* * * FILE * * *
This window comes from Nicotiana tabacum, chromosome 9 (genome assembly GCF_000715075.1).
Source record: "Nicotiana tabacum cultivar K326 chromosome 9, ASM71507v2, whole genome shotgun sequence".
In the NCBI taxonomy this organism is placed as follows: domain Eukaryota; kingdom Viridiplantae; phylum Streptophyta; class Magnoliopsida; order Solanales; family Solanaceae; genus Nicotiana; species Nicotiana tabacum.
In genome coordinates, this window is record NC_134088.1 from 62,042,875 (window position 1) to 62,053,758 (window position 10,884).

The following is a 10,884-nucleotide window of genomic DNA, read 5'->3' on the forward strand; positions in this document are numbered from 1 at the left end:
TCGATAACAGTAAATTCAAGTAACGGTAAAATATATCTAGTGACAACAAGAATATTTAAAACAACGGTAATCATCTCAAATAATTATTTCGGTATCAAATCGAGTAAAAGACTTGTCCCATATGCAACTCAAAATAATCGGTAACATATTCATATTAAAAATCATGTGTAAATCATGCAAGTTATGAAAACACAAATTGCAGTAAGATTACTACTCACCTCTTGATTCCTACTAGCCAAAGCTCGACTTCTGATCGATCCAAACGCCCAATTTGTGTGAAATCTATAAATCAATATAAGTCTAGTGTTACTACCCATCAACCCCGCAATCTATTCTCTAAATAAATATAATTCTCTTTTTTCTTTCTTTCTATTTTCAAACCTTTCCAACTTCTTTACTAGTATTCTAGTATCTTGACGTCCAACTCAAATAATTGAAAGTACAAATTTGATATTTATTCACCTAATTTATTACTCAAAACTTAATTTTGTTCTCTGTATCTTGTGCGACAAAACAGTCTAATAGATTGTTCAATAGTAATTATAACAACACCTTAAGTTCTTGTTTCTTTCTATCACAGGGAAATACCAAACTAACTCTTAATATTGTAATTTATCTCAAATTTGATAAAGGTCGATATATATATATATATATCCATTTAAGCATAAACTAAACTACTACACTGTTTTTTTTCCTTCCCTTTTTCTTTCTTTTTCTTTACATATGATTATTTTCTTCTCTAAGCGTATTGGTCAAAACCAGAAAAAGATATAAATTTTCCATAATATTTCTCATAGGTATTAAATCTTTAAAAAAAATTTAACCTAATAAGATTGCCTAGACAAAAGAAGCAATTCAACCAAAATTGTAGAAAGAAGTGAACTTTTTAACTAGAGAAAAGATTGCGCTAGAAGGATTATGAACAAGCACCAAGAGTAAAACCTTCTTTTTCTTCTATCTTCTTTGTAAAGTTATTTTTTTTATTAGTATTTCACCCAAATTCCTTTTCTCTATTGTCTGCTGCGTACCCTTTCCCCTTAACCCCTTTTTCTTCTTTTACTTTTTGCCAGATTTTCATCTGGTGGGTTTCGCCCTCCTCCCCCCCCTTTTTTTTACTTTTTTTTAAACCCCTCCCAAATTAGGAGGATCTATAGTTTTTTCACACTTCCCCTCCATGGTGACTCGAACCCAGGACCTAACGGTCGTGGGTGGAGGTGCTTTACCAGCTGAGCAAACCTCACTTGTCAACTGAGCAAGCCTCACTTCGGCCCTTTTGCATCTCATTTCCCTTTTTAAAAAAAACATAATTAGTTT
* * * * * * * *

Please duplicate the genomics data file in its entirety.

This window comes from Nicotiana tabacum, chromosome 9 (genome assembly GCF_000715075.1).
Source record: "Nicotiana tabacum cultivar K326 chromosome 9, ASM71507v2, whole genome shotgun sequence".
In the NCBI taxonomy this organism is placed as follows: domain Eukaryota; kingdom Viridiplantae; phylum Streptophyta; class Magnoliopsida; order Solanales; family Solanaceae; genus Nicotiana; species Nicotiana tabacum.
In genome coordinates, this window is record NC_134088.1 from 62,042,875 (window position 1) to 62,053,758 (window position 10,884).

The following is a 10,884-nucleotide window of genomic DNA, read 5'->3' on the forward strand; positions in this document are numbered from 1 at the left end:
TCGATAACAGTAAATTCAAGTAACGGTAAAATATATCTAGTGACAACAAGAATATTTAAAACAACGGTAATCATCTCAAATAATTATTTCGGTATCAAATCGAGTAAAAGACTTGTCCCATATGCAACTCAAAATAATCGGTAACATATTCATATTAAAAATCATGTGTAAATCATGCAAGTTATGAAAACACAAATTGCAGTAAGATTACTACTCACCTCTTGATTCCTACTAGCCAAAGCTCGACTTCTGATCGATCCAAACGCCCAATTTGTGTGAAATCTATAAATCAATATAAGTCTAGTGTTACTACCCATCAACCCCGCAATCTATTCTCTAAATAAATATAATTCTCTTTTTTCTTTCTTTCTATTTTCAAACCTTTCCAACTTCTTTACTAGTATTCTAGTATCTTGACGTCCAACTCAAATAATTGAAAGTACAAATTTGATATTTATTCACCTAATTTATTACTCAAAACTTAATTTTGTTCTCTGTATCTTGTGCGACAAAACAGTCTAATAGATTGTTCAATAGTAATTATAACAACACCTTAAGTTCTTGTTTCTTTCTATCACAGGGAAATACCAAACTAACTCTTAATATTGTAATTTATCTCAAATTTGATAAAGGTCGATATATATATATATATATCCATTTAAGCATAAACTAAACTACTACACTGTTTTTTTTCCTTCCCTTTTTCTTTCTTTTTCTTTACATATGATTATTTTCTTCTCTAAGCGTATTGGTCAAAACCAGAAAAAGATATAAATTTTCCATAATATTTCTCATAGGTATTAAATCTTTAAAAAAAATTTAACCTAATAAGATTGCCTAGACAAAAGAAGCAATTCAACCAAAATTGTAGAAAGAAGTGAACTTTTTAACTAGAGAAAAGATTGCGCTAGAAGGATTATGAACAAGCACCAAGAGTAAAACCTTCTTTTTCTTCTATCTTCTTTGTAAAGTTATTTTTTTTATTAGTATTTCACCCAAATTCCTTTTCTCTATTGTCTGCTGCGTACCCTTTCCCCTTAACCCCTTTTTCTTCTTTTACTTTTTGCCAGATTTTCATCTGGTGGGTTTCGCCCTCCTCCCCCCCCTTTTTTTTACTTTTTTTTAAACCCCTCCCAAATTAGGAGGATCTATAGTTTTTTCACACTTCCCCTCCATGGTGACTCGAACCCAGGACCTAACGGTCGTGGGTGGAGGTGCTTTACCAGCTGAGCAAACCTCACTTGTCAACTGAGCAAGCCTCACTTCGGCCCTTTTGCATCTCATTTCCCTTTTTAAAAAAAACATAATTAGTTT